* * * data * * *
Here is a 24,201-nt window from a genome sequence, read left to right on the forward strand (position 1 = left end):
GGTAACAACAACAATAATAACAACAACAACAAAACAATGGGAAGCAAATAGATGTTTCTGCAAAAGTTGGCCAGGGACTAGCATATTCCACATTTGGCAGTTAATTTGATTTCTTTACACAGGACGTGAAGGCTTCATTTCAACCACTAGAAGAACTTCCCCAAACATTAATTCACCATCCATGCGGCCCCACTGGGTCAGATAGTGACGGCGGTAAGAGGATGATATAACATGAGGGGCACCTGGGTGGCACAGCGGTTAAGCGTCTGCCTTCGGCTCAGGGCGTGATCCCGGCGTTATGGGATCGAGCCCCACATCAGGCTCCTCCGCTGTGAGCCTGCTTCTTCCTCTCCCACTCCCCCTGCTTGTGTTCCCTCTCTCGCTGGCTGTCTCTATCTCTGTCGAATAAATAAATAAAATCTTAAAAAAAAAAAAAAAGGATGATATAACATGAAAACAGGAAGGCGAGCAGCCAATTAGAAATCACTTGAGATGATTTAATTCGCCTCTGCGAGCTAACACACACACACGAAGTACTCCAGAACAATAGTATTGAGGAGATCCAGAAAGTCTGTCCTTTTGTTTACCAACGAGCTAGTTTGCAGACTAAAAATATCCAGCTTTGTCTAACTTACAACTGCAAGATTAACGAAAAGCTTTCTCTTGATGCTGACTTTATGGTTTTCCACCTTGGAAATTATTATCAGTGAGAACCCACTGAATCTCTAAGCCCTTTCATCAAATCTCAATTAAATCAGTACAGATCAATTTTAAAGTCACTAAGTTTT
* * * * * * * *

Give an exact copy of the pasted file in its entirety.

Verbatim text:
Here is a 24,201-nt window from a genome sequence, read left to right on the forward strand (position 1 = left end):
GGTAACAACAACAATAATAACAACAACAACAAAACAATGGGAAGCAAATAGATGTTTCTGCAAAAGTTGGCCAGGGACTAGCATATTCCACATTTGGCAGTTAATTTGATTTCTTTACACAGGACGTGAAGGCTTCATTTCAACCACTAGAAGAACTTCCCCAAACATTAATTCACCATCCATGCGGCCCCACTGGGTCAGATAGTGACGGCGGTAAGAGGATGATATAACATGAGGGGCACCTGGGTGGCACAGCGGTTAAGCGTCTGCCTTCGGCTCAGGGCGTGATCCCGGCGTTATGGGATCGAGCCCCACATCAGGCTCCTCCGCTGTGAGCCTGCTTCTTCCTCTCCCACTCCCCCTGCTTGTGTTCCCTCTCTCGCTGGCTGTCTCTATCTCTGTCGAATAAATAAATAAAATCTTAAAAAAAAAAAAAAAGGATGATATAACATGAAAACAGGAAGGCGAGCAGCCAATTAGAAATCACTTGAGATGATTTAATTCGCCTCTGCGAGCTAACACACACACACGAAGTACTCCAGAACAATAGTATTGAGGAGATCCAGAAAGTCTGTCCTTTTGTTTACCAACGAGCTAGTTTGCAGACTAAAAATATCCAGCTTTGTCTAACTTACAACTGCAAGATTAACGAAAAGCTTTCTCTTGATGCTGACTTTATGGTTTTCCACCTTGGAAATTATTATCAGTGAGAACCCACTGAATCTCTAAGCCCTTTCATCAAATCTCAATTAAATCAGTACAGATCAATTTTAAAGTCACTAAGTTTT